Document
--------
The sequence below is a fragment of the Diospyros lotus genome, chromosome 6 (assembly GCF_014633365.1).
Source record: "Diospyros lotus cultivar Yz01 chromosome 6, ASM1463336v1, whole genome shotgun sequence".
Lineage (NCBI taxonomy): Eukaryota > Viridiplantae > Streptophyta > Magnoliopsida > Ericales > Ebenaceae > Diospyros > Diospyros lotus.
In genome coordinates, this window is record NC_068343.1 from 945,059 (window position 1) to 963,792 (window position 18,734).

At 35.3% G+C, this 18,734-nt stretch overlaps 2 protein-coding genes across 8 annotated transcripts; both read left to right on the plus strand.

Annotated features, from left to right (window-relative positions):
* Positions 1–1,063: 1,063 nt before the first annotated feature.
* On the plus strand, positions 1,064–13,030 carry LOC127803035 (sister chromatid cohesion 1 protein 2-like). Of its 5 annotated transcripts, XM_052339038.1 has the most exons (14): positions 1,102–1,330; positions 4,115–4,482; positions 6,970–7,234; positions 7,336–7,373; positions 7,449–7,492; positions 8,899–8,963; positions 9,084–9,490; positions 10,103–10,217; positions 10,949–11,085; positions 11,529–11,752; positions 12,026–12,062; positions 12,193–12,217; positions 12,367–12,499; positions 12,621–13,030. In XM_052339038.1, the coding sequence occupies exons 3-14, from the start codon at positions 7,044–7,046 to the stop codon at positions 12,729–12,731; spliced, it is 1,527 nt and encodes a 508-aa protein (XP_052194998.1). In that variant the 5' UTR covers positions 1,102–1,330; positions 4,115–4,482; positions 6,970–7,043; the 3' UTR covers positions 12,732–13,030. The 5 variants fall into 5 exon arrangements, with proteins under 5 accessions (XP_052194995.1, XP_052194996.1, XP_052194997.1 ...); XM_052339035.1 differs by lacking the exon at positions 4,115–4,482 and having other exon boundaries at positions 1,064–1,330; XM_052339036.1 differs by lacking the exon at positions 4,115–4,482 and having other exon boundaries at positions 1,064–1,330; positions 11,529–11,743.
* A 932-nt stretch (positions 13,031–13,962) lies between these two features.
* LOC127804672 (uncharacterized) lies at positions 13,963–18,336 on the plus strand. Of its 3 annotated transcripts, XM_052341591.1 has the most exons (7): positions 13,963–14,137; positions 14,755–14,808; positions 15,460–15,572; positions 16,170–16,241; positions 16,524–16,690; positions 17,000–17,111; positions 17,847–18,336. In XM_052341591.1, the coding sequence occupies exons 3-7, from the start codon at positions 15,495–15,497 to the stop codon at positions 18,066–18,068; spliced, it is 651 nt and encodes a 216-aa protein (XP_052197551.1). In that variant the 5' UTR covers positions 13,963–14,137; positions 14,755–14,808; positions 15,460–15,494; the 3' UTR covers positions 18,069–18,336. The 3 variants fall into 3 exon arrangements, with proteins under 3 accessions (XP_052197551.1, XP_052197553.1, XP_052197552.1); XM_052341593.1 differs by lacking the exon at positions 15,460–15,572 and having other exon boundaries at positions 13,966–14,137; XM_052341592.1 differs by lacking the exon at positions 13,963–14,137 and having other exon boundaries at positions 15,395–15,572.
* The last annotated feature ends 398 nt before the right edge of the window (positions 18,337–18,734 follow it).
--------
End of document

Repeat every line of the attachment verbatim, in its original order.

The sequence below is a fragment of the Diospyros lotus genome, chromosome 6 (assembly GCF_014633365.1).
Source record: "Diospyros lotus cultivar Yz01 chromosome 6, ASM1463336v1, whole genome shotgun sequence".
Lineage (NCBI taxonomy): Eukaryota > Viridiplantae > Streptophyta > Magnoliopsida > Ericales > Ebenaceae > Diospyros > Diospyros lotus.
In genome coordinates, this window is record NC_068343.1 from 945,059 (window position 1) to 963,792 (window position 18,734).

At 35.3% G+C, this 18,734-nt stretch overlaps 2 protein-coding genes across 8 annotated transcripts; both read left to right on the plus strand.

Annotated features, from left to right (window-relative positions):
* Positions 1–1,063: 1,063 nt before the first annotated feature.
* On the plus strand, positions 1,064–13,030 carry LOC127803035 (sister chromatid cohesion 1 protein 2-like). Of its 5 annotated transcripts, XM_052339038.1 has the most exons (14): positions 1,102–1,330; positions 4,115–4,482; positions 6,970–7,234; positions 7,336–7,373; positions 7,449–7,492; positions 8,899–8,963; positions 9,084–9,490; positions 10,103–10,217; positions 10,949–11,085; positions 11,529–11,752; positions 12,026–12,062; positions 12,193–12,217; positions 12,367–12,499; positions 12,621–13,030. In XM_052339038.1, the coding sequence occupies exons 3-14, from the start codon at positions 7,044–7,046 to the stop codon at positions 12,729–12,731; spliced, it is 1,527 nt and encodes a 508-aa protein (XP_052194998.1). In that variant the 5' UTR covers positions 1,102–1,330; positions 4,115–4,482; positions 6,970–7,043; the 3' UTR covers positions 12,732–13,030. The 5 variants fall into 5 exon arrangements, with proteins under 5 accessions (XP_052194995.1, XP_052194996.1, XP_052194997.1 ...); XM_052339035.1 differs by lacking the exon at positions 4,115–4,482 and having other exon boundaries at positions 1,064–1,330; XM_052339036.1 differs by lacking the exon at positions 4,115–4,482 and having other exon boundaries at positions 1,064–1,330; positions 11,529–11,743.
* A 932-nt stretch (positions 13,031–13,962) lies between these two features.
* LOC127804672 (uncharacterized) lies at positions 13,963–18,336 on the plus strand. Of its 3 annotated transcripts, XM_052341591.1 has the most exons (7): positions 13,963–14,137; positions 14,755–14,808; positions 15,460–15,572; positions 16,170–16,241; positions 16,524–16,690; positions 17,000–17,111; positions 17,847–18,336. In XM_052341591.1, the coding sequence occupies exons 3-7, from the start codon at positions 15,495–15,497 to the stop codon at positions 18,066–18,068; spliced, it is 651 nt and encodes a 216-aa protein (XP_052197551.1). In that variant the 5' UTR covers positions 13,963–14,137; positions 14,755–14,808; positions 15,460–15,494; the 3' UTR covers positions 18,069–18,336. The 3 variants fall into 3 exon arrangements, with proteins under 3 accessions (XP_052197551.1, XP_052197553.1, XP_052197552.1); XM_052341593.1 differs by lacking the exon at positions 15,460–15,572 and having other exon boundaries at positions 13,966–14,137; XM_052341592.1 differs by lacking the exon at positions 13,963–14,137 and having other exon boundaries at positions 15,395–15,572.
* The last annotated feature ends 398 nt before the right edge of the window (positions 18,337–18,734 follow it).